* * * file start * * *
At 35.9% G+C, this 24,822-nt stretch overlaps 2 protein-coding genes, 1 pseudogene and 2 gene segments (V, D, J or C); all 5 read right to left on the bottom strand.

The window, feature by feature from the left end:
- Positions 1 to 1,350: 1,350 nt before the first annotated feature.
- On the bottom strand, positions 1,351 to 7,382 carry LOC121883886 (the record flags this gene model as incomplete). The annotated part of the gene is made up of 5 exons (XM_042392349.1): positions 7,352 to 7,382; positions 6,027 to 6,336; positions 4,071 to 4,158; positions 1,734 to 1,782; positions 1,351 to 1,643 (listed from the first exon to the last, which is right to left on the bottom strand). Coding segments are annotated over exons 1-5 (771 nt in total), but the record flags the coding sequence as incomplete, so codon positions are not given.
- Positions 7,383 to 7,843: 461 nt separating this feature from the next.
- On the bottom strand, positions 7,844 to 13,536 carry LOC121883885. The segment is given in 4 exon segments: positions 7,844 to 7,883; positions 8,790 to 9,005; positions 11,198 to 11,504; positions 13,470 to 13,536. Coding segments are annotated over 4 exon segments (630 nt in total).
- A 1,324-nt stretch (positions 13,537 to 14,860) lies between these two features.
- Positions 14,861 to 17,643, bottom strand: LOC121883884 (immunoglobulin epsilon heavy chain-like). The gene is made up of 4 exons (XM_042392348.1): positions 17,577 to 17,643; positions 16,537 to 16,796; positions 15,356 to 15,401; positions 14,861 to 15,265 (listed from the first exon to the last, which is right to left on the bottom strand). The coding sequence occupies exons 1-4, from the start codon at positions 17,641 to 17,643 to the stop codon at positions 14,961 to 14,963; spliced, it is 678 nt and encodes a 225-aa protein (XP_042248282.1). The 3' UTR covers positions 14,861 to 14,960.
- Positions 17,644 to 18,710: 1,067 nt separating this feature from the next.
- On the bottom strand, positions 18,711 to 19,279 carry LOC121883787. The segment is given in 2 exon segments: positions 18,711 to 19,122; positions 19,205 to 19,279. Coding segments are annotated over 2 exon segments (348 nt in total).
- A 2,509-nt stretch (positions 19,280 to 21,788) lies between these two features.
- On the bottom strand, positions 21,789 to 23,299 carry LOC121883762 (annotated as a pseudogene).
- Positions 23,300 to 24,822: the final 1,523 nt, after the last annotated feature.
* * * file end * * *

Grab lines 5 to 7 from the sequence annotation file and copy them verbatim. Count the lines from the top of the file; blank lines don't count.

- Positions 7,383 to 7,843: 461 nt separating this feature from the next.
- On the bottom strand, positions 7,844 to 13,536 carry LOC121883885. The segment is given in 4 exon segments: positions 7,844 to 7,883; positions 8,790 to 9,005; positions 11,198 to 11,504; positions 13,470 to 13,536. Coding segments are annotated over 4 exon segments (630 nt in total).
- A 1,324-nt stretch (positions 13,537 to 14,860) lies between these two features.